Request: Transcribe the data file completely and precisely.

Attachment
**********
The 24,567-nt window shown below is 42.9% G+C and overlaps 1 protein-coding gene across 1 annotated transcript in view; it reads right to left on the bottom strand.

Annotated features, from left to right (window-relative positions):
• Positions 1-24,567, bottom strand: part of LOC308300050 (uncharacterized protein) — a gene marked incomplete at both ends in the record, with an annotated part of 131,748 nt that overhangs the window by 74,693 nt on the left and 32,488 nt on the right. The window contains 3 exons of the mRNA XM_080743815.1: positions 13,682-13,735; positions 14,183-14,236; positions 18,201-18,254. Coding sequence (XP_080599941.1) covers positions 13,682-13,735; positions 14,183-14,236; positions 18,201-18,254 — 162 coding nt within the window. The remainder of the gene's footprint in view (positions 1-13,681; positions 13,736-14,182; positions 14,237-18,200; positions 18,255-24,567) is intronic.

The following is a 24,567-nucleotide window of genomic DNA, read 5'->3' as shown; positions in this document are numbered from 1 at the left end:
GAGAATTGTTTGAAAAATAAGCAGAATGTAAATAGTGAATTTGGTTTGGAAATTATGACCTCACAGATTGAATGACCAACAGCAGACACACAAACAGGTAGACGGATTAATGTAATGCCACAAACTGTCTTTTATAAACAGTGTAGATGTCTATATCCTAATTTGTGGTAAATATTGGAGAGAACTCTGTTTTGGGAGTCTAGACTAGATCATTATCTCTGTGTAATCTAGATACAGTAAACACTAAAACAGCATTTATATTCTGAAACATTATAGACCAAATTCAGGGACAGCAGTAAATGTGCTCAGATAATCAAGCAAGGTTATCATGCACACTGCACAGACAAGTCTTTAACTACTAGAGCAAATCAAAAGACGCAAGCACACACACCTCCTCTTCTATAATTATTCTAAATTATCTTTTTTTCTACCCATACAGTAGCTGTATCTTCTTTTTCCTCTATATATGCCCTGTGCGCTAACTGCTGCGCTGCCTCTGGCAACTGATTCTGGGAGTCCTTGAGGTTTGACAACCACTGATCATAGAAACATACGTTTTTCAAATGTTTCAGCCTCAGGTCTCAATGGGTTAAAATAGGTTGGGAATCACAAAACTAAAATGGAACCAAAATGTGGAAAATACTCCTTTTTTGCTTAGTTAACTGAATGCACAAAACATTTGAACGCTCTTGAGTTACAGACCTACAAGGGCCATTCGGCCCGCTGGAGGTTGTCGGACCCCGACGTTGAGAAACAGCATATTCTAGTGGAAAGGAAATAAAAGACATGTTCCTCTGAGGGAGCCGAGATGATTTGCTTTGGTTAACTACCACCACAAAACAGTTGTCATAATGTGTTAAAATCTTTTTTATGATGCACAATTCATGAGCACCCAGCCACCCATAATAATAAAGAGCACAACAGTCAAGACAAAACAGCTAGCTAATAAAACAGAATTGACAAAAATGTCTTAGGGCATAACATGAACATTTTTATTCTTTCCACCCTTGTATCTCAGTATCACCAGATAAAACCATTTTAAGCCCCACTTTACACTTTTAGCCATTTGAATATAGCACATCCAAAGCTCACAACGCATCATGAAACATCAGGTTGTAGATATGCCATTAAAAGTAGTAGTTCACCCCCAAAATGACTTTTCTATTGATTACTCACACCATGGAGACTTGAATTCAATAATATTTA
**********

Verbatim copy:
The 24,567-nt window shown below is 42.9% G+C and overlaps 1 protein-coding gene across 1 annotated transcript in view; it reads right to left on the bottom strand.

Annotated features, from left to right (window-relative positions):
• Positions 1-24,567, bottom strand: part of LOC308300050 (uncharacterized protein) — a gene marked incomplete at both ends in the record, with an annotated part of 131,748 nt that overhangs the window by 74,693 nt on the left and 32,488 nt on the right. The window contains 3 exons of the mRNA XM_080743815.1: positions 13,682-13,735; positions 14,183-14,236; positions 18,201-18,254. Coding sequence (XP_080599941.1) covers positions 13,682-13,735; positions 14,183-14,236; positions 18,201-18,254 — 162 coding nt within the window. The remainder of the gene's footprint in view (positions 1-13,681; positions 13,736-14,182; positions 14,237-18,200; positions 18,255-24,567) is intronic.

The following is a 24,567-nucleotide window of genomic DNA, read 5'->3' as shown; positions in this document are numbered from 1 at the left end:
GAGAATTGTTTGAAAAATAAGCAGAATGTAAATAGTGAATTTGGTTTGGAAATTATGACCTCACAGATTGAATGACCAACAGCAGACACACAAACAGGTAGACGGATTAATGTAATGCCACAAACTGTCTTTTATAAACAGTGTAGATGTCTATATCCTAATTTGTGGTAAATATTGGAGAGAACTCTGTTTTGGGAGTCTAGACTAGATCATTATCTCTGTGTAATCTAGATACAGTAAACACTAAAACAGCATTTATATTCTGAAACATTATAGACCAAATTCAGGGACAGCAGTAAATGTGCTCAGATAATCAAGCAAGGTTATCATGCACACTGCACAGACAAGTCTTTAACTACTAGAGCAAATCAAAAGACGCAAGCACACACACCTCCTCTTCTATAATTATTCTAAATTATCTTTTTTTCTACCCATACAGTAGCTGTATCTTCTTTTTCCTCTATATATGCCCTGTGCGCTAACTGCTGCGCTGCCTCTGGCAACTGATTCTGGGAGTCCTTGAGGTTTGACAACCACTGATCATAGAAACATACGTTTTTCAAATGTTTCAGCCTCAGGTCTCAATGGGTTAAAATAGGTTGGGAATCACAAAACTAAAATGGAACCAAAATGTGGAAAATACTCCTTTTTTGCTTAGTTAACTGAATGCACAAAACATTTGAACGCTCTTGAGTTACAGACCTACAAGGGCCATTCGGCCCGCTGGAGGTTGTCGGACCCCGACGTTGAGAAACAGCATATTCTAGTGGAAAGGAAATAAAAGACATGTTCCTCTGAGGGAGCCGAGATGATTTGCTTTGGTTAACTACCACCACAAAACAGTTGTCATAATGTGTTAAAATCTTTTTTATGATGCACAATTCATGAGCACCCAGCCACCCATAATAATAAAGAGCACAACAGTCAAGACAAAACAGCTAGCTAATAAAACAGAATTGACAAAAATGTCTTAGGGCATAACATGAACATTTTTATTCTTTCCACCCTTGTATCTCAGTATCACCAGATAAAACCATTTTAAGCCCCACTTTACACTTTTAGCCATTTGAATATAGCACATCCAAAGCTCACAACGCATCATGAAACATCAGGTTGTAGATATGCCATTAAAAGTAGTAGTTCACCCCCAAAATGACTTTTCTATTGATTACTCACACCATGGAGACTTGAATTCAATAATATTTA